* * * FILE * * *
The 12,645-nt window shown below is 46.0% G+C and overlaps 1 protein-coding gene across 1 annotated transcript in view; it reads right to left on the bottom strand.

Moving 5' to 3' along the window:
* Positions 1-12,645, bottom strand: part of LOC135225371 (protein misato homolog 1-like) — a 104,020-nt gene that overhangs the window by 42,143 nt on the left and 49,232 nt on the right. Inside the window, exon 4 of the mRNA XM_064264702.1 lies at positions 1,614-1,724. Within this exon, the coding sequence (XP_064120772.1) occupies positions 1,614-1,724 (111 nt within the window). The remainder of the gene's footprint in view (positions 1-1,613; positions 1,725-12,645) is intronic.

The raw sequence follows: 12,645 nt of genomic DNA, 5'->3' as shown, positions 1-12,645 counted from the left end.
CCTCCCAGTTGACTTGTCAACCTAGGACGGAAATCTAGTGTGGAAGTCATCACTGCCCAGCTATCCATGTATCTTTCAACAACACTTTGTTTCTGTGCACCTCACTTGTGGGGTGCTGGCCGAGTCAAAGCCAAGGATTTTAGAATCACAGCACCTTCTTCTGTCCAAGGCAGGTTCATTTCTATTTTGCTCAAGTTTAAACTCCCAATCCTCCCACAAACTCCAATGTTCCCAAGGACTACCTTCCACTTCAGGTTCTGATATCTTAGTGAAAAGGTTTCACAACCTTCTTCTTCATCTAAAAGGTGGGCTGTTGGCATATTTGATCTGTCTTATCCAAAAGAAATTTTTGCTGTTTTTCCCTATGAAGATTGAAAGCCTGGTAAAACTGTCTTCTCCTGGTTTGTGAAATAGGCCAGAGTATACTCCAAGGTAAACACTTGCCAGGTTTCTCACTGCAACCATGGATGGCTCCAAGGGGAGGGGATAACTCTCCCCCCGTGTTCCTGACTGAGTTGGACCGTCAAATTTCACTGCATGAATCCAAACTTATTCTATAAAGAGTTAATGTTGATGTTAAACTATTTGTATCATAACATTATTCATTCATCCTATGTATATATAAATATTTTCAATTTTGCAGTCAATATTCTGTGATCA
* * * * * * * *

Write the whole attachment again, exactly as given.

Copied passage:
The 12,645-nt window shown below is 46.0% G+C and overlaps 1 protein-coding gene across 1 annotated transcript in view; it reads right to left on the bottom strand.

Moving 5' to 3' along the window:
* Positions 1-12,645, bottom strand: part of LOC135225371 (protein misato homolog 1-like) — a 104,020-nt gene that overhangs the window by 42,143 nt on the left and 49,232 nt on the right. Inside the window, exon 4 of the mRNA XM_064264702.1 lies at positions 1,614-1,724. Within this exon, the coding sequence (XP_064120772.1) occupies positions 1,614-1,724 (111 nt within the window). The remainder of the gene's footprint in view (positions 1-1,613; positions 1,725-12,645) is intronic.

The raw sequence follows: 12,645 nt of genomic DNA, 5'->3' as shown, positions 1-12,645 counted from the left end.
CCTCCCAGTTGACTTGTCAACCTAGGACGGAAATCTAGTGTGGAAGTCATCACTGCCCAGCTATCCATGTATCTTTCAACAACACTTTGTTTCTGTGCACCTCACTTGTGGGGTGCTGGCCGAGTCAAAGCCAAGGATTTTAGAATCACAGCACCTTCTTCTGTCCAAGGCAGGTTCATTTCTATTTTGCTCAAGTTTAAACTCCCAATCCTCCCACAAACTCCAATGTTCCCAAGGACTACCTTCCACTTCAGGTTCTGATATCTTAGTGAAAAGGTTTCACAACCTTCTTCTTCATCTAAAAGGTGGGCTGTTGGCATATTTGATCTGTCTTATCCAAAAGAAATTTTTGCTGTTTTTCCCTATGAAGATTGAAAGCCTGGTAAAACTGTCTTCTCCTGGTTTGTGAAATAGGCCAGAGTATACTCCAAGGTAAACACTTGCCAGGTTTCTCACTGCAACCATGGATGGCTCCAAGGGGAGGGGATAACTCTCCCCCCGTGTTCCTGACTGAGTTGGACCGTCAAATTTCACTGCATGAATCCAAACTTATTCTATAAAGAGTTAATGTTGATGTTAAACTATTTGTATCATAACATTATTCATTCATCCTATGTATATATAAATATTTTCAATTTTGCAGTCAATATTCTGTGATCA